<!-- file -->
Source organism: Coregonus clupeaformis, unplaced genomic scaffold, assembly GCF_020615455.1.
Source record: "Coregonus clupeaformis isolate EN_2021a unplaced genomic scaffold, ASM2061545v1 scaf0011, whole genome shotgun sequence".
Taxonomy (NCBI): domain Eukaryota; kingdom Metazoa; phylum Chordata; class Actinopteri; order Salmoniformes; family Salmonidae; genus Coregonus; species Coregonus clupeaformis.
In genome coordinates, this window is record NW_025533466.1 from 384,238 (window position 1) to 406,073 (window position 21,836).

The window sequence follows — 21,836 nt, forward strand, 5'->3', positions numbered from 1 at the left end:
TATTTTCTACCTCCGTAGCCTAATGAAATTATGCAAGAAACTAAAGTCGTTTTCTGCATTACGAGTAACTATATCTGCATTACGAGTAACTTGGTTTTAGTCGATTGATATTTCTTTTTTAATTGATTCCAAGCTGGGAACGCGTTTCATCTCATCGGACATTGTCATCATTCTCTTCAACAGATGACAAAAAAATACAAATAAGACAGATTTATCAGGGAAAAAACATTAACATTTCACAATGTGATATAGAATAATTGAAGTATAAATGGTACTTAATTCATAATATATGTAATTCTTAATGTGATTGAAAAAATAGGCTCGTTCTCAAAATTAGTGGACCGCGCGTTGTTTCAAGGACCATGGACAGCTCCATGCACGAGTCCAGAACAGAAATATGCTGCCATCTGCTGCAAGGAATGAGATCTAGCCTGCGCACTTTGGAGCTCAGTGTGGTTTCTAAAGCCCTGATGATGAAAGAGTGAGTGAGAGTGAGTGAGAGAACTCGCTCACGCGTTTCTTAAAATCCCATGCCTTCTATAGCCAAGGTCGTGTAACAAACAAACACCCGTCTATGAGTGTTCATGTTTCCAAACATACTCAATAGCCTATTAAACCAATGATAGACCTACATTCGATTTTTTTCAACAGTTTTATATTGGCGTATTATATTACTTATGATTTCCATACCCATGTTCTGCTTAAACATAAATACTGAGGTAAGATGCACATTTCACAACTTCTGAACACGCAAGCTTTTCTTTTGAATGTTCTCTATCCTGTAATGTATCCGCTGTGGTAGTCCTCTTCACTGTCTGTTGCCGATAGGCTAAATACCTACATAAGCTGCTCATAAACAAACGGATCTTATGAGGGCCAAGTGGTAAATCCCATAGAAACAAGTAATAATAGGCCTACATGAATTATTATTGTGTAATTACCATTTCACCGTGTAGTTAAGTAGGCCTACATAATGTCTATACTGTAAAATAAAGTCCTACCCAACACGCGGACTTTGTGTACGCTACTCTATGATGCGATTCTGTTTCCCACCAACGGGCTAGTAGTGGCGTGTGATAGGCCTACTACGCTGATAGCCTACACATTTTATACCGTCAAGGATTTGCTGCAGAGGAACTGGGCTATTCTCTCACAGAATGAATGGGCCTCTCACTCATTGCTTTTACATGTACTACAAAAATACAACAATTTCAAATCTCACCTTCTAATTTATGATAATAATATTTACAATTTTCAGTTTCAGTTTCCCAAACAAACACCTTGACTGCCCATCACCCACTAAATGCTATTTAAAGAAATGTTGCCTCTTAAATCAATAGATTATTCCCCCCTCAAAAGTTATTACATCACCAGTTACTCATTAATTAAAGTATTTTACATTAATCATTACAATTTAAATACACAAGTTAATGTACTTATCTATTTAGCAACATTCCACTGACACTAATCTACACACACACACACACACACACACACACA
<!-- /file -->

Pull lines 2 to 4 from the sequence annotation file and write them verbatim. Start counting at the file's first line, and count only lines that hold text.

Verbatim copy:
Source record: "Coregonus clupeaformis isolate EN_2021a unplaced genomic scaffold, ASM2061545v1 scaf0011, whole genome shotgun sequence".
Taxonomy (NCBI): domain Eukaryota; kingdom Metazoa; phylum Chordata; class Actinopteri; order Salmoniformes; family Salmonidae; genus Coregonus; species Coregonus clupeaformis.
In genome coordinates, this window is record NW_025533466.1 from 384,238 (window position 1) to 406,073 (window position 21,836).